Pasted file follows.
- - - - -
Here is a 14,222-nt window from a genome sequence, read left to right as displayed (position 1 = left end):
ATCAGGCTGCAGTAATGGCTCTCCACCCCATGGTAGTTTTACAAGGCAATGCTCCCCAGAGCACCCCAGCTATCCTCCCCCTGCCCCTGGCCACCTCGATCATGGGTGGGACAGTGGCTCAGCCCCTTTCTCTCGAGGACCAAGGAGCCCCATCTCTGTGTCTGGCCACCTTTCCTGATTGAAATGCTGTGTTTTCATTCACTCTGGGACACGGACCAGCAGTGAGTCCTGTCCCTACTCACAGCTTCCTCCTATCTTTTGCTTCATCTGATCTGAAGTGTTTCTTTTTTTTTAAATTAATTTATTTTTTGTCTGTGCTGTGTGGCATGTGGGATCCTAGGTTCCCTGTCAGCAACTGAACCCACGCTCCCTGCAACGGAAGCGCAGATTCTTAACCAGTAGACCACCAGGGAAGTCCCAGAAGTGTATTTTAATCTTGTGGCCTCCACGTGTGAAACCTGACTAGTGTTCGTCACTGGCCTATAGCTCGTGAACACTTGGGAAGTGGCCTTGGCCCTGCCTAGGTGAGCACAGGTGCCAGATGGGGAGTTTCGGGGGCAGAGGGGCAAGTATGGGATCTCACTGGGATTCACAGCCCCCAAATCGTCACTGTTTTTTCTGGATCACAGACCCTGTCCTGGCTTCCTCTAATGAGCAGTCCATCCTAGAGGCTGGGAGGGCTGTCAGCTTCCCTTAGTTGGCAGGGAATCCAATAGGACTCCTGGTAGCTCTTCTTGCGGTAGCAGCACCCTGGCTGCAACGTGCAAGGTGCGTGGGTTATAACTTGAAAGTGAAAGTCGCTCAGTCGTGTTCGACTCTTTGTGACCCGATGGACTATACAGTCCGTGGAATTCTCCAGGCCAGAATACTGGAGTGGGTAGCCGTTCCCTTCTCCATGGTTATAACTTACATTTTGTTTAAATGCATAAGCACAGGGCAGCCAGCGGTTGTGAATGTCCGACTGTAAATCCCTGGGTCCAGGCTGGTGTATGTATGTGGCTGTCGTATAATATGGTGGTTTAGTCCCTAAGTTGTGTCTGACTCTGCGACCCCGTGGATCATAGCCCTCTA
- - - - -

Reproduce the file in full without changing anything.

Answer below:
Here is a 14,222-nt window from a genome sequence, read left to right as displayed (position 1 = left end):
ATCAGGCTGCAGTAATGGCTCTCCACCCCATGGTAGTTTTACAAGGCAATGCTCCCCAGAGCACCCCAGCTATCCTCCCCCTGCCCCTGGCCACCTCGATCATGGGTGGGACAGTGGCTCAGCCCCTTTCTCTCGAGGACCAAGGAGCCCCATCTCTGTGTCTGGCCACCTTTCCTGATTGAAATGCTGTGTTTTCATTCACTCTGGGACACGGACCAGCAGTGAGTCCTGTCCCTACTCACAGCTTCCTCCTATCTTTTGCTTCATCTGATCTGAAGTGTTTCTTTTTTTTTAAATTAATTTATTTTTTGTCTGTGCTGTGTGGCATGTGGGATCCTAGGTTCCCTGTCAGCAACTGAACCCACGCTCCCTGCAACGGAAGCGCAGATTCTTAACCAGTAGACCACCAGGGAAGTCCCAGAAGTGTATTTTAATCTTGTGGCCTCCACGTGTGAAACCTGACTAGTGTTCGTCACTGGCCTATAGCTCGTGAACACTTGGGAAGTGGCCTTGGCCCTGCCTAGGTGAGCACAGGTGCCAGATGGGGAGTTTCGGGGGCAGAGGGGCAAGTATGGGATCTCACTGGGATTCACAGCCCCCAAATCGTCACTGTTTTTTCTGGATCACAGACCCTGTCCTGGCTTCCTCTAATGAGCAGTCCATCCTAGAGGCTGGGAGGGCTGTCAGCTTCCCTTAGTTGGCAGGGAATCCAATAGGACTCCTGGTAGCTCTTCTTGCGGTAGCAGCACCCTGGCTGCAACGTGCAAGGTGCGTGGGTTATAACTTGAAAGTGAAAGTCGCTCAGTCGTGTTCGACTCTTTGTGACCCGATGGACTATACAGTCCGTGGAATTCTCCAGGCCAGAATACTGGAGTGGGTAGCCGTTCCCTTCTCCATGGTTATAACTTACATTTTGTTTAAATGCATAAGCACAGGGCAGCCAGCGGTTGTGAATGTCCGACTGTAAATCCCTGGGTCCAGGCTGGTGTATGTATGTGGCTGTCGTATAATATGGTGGTTTAGTCCCTAAGTTGTGTCTGACTCTGCGACCCCGTGGATCATAGCCCTCTA